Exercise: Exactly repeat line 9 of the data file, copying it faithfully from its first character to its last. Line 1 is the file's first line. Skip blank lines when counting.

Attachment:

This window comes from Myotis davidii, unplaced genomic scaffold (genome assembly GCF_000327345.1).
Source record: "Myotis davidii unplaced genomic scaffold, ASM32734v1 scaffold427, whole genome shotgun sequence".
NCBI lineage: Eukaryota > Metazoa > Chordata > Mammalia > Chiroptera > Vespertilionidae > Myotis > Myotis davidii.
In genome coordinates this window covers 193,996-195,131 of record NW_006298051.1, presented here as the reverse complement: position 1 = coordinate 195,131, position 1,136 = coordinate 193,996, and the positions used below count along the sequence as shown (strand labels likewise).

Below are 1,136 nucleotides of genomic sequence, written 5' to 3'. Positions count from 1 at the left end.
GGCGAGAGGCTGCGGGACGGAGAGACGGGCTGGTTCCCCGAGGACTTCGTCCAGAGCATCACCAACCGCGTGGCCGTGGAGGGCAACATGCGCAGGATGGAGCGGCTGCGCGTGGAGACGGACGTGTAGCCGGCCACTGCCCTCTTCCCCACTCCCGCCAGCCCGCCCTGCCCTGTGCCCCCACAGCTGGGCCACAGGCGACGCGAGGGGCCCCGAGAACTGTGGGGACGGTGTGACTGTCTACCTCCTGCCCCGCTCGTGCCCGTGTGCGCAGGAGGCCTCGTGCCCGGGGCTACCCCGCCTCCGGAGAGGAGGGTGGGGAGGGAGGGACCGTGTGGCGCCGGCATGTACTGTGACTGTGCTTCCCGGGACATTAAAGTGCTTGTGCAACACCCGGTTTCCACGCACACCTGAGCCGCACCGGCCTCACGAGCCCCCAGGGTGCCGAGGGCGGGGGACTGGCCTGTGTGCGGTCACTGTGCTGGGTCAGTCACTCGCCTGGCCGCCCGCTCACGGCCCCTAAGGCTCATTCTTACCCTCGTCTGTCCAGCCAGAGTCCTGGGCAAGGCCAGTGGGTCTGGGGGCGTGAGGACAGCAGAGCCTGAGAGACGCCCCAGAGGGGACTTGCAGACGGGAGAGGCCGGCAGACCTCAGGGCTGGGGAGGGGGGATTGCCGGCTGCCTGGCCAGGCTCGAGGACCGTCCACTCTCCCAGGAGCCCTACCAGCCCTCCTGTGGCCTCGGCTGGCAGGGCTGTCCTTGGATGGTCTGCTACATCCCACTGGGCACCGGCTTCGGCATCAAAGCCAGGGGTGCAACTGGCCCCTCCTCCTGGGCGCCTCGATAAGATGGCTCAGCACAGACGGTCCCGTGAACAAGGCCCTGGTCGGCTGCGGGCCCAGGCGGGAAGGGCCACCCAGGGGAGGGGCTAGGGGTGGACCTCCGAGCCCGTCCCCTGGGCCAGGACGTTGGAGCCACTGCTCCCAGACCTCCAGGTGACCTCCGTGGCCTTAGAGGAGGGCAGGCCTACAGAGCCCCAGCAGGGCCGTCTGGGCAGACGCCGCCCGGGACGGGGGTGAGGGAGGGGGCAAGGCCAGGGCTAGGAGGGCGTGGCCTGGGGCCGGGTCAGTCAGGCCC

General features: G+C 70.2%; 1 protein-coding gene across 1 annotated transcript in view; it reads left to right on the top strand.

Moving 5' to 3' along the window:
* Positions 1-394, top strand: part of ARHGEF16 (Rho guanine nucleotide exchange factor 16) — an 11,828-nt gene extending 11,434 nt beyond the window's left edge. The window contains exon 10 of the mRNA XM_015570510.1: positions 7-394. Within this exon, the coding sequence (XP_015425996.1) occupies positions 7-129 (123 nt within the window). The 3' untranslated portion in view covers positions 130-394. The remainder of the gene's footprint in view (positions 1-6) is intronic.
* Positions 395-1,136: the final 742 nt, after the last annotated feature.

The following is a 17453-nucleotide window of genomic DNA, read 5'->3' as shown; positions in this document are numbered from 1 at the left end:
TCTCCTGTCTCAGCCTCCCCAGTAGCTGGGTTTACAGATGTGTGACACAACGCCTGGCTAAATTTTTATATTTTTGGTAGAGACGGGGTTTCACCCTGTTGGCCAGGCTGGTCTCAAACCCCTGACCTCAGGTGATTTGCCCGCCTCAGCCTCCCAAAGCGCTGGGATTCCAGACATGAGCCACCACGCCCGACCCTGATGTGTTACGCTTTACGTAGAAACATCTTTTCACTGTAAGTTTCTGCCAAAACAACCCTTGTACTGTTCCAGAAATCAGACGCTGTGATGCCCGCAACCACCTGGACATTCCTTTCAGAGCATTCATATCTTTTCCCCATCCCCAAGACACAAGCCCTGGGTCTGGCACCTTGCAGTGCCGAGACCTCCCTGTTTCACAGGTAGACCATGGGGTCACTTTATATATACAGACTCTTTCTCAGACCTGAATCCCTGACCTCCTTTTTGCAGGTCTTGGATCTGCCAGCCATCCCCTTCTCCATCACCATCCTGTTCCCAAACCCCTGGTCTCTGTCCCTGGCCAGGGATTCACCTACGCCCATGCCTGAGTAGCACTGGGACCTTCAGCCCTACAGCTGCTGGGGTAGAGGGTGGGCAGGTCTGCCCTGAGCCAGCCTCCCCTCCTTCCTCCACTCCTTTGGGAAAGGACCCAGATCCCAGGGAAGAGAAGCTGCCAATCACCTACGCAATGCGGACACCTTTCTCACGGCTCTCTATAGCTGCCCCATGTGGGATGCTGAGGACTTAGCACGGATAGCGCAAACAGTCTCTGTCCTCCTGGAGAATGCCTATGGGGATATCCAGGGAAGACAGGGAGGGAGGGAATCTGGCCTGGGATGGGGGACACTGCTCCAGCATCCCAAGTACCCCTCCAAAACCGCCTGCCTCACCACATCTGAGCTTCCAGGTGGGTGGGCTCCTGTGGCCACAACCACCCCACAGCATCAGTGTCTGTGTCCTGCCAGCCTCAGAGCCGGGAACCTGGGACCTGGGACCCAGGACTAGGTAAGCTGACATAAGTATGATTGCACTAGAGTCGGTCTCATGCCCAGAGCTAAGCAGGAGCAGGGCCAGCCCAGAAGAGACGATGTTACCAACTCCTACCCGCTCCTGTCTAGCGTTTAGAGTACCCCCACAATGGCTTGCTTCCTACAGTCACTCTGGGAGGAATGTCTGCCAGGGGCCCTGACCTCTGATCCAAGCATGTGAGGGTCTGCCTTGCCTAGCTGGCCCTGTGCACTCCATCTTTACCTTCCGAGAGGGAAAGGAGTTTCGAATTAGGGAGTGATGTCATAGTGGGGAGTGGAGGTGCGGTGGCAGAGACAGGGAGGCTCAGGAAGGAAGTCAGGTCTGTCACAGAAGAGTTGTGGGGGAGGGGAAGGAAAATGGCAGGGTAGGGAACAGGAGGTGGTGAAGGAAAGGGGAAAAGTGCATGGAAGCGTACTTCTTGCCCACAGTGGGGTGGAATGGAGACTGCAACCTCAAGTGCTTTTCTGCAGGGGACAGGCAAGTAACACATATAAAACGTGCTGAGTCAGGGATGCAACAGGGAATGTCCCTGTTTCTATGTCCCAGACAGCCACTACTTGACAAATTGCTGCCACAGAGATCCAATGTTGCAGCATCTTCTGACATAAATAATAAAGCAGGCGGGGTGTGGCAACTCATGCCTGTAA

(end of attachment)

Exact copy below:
* Positions 1-394, top strand: part of ARHGEF16 (Rho guanine nucleotide exchange factor 16) — an 11,828-nt gene extending 11,434 nt beyond the window's left edge. The window contains exon 10 of the mRNA XM_015570510.1: positions 7-394. Within this exon, the coding sequence (XP_015425996.1) occupies positions 7-129 (123 nt within the window). The 3' untranslated portion in view covers positions 130-394. The remainder of the gene's footprint in view (positions 1-6) is intronic.